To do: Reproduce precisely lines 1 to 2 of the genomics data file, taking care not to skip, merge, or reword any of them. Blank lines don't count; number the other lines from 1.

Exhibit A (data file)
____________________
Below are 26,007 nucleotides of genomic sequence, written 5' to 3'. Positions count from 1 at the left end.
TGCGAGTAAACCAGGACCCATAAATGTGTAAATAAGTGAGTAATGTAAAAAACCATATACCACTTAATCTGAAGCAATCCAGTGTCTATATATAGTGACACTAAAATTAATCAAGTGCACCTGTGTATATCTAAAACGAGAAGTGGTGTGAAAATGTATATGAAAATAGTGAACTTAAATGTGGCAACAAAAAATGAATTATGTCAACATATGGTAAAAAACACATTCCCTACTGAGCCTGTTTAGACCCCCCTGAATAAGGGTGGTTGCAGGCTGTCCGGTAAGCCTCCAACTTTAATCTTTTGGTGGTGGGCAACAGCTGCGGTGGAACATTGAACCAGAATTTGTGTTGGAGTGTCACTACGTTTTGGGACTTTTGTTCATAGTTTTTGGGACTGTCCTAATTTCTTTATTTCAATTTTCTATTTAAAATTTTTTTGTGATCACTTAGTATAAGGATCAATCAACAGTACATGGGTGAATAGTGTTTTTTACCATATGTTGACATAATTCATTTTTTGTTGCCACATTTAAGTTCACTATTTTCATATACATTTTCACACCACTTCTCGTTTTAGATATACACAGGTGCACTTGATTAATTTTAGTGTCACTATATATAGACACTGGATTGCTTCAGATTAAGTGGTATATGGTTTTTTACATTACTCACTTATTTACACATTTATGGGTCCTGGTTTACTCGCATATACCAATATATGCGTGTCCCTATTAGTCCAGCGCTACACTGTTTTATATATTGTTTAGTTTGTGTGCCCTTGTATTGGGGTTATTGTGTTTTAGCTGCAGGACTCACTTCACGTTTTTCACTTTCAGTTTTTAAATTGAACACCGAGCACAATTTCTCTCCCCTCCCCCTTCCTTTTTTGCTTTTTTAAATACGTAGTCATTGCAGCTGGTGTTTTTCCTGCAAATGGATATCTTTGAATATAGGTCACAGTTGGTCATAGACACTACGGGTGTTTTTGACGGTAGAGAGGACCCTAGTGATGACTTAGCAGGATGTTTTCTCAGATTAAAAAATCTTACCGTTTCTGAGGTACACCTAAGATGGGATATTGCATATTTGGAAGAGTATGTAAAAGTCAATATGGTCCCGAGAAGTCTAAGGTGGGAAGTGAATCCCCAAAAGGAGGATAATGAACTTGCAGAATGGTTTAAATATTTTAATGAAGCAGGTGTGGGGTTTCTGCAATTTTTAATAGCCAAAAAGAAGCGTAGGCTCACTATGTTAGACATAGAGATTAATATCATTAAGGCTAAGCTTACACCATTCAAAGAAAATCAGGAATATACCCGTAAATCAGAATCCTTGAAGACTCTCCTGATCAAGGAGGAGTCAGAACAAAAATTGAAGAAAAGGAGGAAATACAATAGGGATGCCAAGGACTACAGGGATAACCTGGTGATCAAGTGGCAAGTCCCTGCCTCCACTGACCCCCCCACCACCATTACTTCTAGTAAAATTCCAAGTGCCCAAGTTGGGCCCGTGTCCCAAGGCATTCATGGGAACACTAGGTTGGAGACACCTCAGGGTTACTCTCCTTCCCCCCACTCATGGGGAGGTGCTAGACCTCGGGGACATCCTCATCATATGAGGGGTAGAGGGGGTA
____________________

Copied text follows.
Below are 26,007 nucleotides of genomic sequence, written 5' to 3'. Positions count from 1 at the left end.
TGCGAGTAAACCAGGACCCATAAATGTGTAAATAAGTGAGTAATGTAAAAAACCATATACCACTTAATCTGAAGCAATCCAGTGTCTATATATAGTGACACTAAAATTAATCAAGTGCACCTGTGTATATCTAAAACGAGAAGTGGTGTGAAAATGTATATGAAAATAGTGAACTTAAATGTGGCAACAAAAAATGAATTATGTCAACATATGGTAAAAAACACATTCCCTACTGAGCCTGTTTAGACCCCCCTGAATAAGGGTGGTTGCAGGCTGTCCGGTAAGCCTCCAACTTTAATCTTTTGGTGGTGGGCAACAGCTGCGGTGGAACATTGAACCAGAATTTGTGTTGGAGTGTCACTACGTTTTGGGACTTTTGTTCATAGTTTTTGGGACTGTCCTAATTTCTTTATTTCAATTTTCTATTTAAAATTTTTTTGTGATCACTTAGTATAAGGATCAATCAACAGTACATGGGTGAATAGTGTTTTTTACCATATGTTGACATAATTCATTTTTTGTTGCCACATTTAAGTTCACTATTTTCATATACATTTTCACACCACTTCTCGTTTTAGATATACACAGGTGCACTTGATTAATTTTAGTGTCACTATATATAGACACTGGATTGCTTCAGATTAAGTGGTATATGGTTTTTTACATTACTCACTTATTTACACATTTATGGGTCCTGGTTTACTCGCATATACCAATATATGCGTGTCCCTATTAGTCCAGCGCTACACTGTTTTATATATTGTTTAGTTTGTGTGCCCTTGTATTGGGGTTATTGTGTTTTAGCTGCAGGACTCACTTCACGTTTTTCACTTTCAGTTTTTAAATTGAACACCGAGCACAATTTCTCTCCCCTCCCCCTTCCTTTTTTGCTTTTTTAAATACGTAGTCATTGCAGCTGGTGTTTTTCCTGCAAATGGATATCTTTGAATATAGGTCACAGTTGGTCATAGACACTACGGGTGTTTTTGACGGTAGAGAGGACCCTAGTGATGACTTAGCAGGATGTTTTCTCAGATTAAAAAATCTTACCGTTTCTGAGGTACACCTAAGATGGGATATTGCATATTTGGAAGAGTATGTAAAAGTCAATATGGTCCCGAGAAGTCTAAGGTGGGAAGTGAATCCCCAAAAGGAGGATAATGAACTTGCAGAATGGTTTAAATATTTTAATGAAGCAGGTGTGGGGTTTCTGCAATTTTTAATAGCCAAAAAGAAGCGTAGGCTCACTATGTTAGACATAGAGATTAATATCATTAAGGCTAAGCTTACACCATTCAAAGAAAATCAGGAATATACCCGTAAATCAGAATCCTTGAAGACTCTCCTGATCAAGGAGGAGTCAGAACAAAAATTGAAGAAAAGGAGGAAATACAATAGGGATGCCAAGGACTACAGGGATAACCTGGTGATCAAGTGGCAAGTCCCTGCCTCCACTGACCCCCCCACCACCATTACTTCTAGTAAAATTCCAAGTGCCCAAGTTGGGCCCGTGTCCCAAGGCATTCATGGGAACACTAGGTTGGAGACACCTCAGGGTTACTCTCCTTCCCCCCACTCATGGGGAGGTGCTAGACCTCGGGGACATCCTCATCATATGAGGGGTAGAGGGGGTA